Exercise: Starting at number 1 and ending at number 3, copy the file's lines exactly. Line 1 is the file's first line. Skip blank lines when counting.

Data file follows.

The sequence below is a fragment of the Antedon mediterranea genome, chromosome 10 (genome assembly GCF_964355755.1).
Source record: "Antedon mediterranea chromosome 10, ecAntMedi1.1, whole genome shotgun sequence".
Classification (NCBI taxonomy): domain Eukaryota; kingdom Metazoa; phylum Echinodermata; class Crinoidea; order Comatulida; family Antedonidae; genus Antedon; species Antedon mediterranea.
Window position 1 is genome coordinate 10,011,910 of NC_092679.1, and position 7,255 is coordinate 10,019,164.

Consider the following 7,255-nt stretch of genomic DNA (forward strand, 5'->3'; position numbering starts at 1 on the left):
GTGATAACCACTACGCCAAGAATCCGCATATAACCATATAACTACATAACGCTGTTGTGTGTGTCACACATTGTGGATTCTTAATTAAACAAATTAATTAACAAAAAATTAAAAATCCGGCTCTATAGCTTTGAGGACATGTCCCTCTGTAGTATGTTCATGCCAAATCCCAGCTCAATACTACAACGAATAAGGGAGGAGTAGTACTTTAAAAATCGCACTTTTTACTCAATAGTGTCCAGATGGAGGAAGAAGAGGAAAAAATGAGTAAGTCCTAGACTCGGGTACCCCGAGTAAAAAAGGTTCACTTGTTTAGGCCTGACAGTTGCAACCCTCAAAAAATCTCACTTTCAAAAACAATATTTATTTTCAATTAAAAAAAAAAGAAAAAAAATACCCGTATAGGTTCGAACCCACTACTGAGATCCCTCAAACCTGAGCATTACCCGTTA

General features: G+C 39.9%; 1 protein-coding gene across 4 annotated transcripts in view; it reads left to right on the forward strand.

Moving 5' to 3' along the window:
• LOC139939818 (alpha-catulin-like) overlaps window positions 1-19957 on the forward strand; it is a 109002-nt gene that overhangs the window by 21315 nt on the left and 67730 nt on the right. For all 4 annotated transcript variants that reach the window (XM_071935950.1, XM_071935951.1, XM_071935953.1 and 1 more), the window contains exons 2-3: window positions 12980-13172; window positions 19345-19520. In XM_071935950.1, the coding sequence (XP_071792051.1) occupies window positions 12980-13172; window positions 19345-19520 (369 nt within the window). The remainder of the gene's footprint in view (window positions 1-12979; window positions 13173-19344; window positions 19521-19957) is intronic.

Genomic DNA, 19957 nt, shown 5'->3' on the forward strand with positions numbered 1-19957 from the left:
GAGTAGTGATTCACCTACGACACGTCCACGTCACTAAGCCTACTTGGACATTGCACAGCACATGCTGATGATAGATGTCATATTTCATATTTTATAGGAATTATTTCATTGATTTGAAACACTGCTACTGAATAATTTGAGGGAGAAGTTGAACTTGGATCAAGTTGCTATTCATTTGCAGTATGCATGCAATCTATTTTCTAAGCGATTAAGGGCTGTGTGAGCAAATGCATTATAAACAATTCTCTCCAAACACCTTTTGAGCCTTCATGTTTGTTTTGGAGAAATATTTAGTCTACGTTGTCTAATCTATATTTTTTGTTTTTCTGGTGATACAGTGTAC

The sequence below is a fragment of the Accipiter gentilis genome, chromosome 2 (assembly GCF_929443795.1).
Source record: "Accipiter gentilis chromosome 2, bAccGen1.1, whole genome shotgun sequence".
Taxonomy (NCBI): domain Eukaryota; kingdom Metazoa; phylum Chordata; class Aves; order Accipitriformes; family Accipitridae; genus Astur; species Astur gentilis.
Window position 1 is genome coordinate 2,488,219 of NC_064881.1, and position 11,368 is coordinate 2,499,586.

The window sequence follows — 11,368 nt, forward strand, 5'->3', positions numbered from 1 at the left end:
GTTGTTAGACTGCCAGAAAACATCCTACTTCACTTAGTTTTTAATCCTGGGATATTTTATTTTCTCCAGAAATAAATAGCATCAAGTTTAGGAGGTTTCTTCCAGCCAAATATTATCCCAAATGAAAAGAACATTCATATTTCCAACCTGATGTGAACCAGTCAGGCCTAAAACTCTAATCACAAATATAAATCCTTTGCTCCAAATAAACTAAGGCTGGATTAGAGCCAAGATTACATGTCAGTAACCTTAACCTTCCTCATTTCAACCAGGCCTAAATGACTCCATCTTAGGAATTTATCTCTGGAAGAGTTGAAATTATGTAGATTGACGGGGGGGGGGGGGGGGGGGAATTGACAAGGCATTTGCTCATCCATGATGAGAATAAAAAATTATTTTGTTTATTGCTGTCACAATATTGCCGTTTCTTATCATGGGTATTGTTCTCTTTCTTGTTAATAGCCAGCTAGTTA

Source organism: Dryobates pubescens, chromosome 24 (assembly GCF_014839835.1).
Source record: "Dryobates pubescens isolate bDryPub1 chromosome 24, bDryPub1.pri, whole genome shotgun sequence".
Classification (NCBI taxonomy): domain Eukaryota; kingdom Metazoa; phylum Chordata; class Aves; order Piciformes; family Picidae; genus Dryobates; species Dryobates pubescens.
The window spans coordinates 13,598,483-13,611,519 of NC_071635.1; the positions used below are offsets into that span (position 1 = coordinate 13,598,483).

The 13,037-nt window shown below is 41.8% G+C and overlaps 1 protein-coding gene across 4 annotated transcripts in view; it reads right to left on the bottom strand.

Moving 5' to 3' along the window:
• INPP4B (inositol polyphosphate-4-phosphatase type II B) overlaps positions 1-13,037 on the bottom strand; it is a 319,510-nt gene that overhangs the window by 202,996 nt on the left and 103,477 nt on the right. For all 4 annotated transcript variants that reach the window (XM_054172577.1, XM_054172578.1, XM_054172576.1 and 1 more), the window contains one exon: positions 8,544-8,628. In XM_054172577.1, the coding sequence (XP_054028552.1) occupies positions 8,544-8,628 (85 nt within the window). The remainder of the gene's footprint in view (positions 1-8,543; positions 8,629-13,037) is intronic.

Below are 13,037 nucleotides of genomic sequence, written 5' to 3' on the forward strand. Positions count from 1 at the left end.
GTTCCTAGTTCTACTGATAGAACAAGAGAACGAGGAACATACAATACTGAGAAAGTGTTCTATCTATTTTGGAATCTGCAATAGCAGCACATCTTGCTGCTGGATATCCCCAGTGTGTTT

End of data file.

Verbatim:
The sequence below is a fragment of the Antedon mediterranea genome, chromosome 10 (genome assembly GCF_964355755.1).
Source record: "Antedon mediterranea chromosome 10, ecAntMedi1.1, whole genome shotgun sequence".
Classification (NCBI taxonomy): domain Eukaryota; kingdom Metazoa; phylum Echinodermata; class Crinoidea; order Comatulida; family Antedonidae; genus Antedon; species Antedon mediterranea.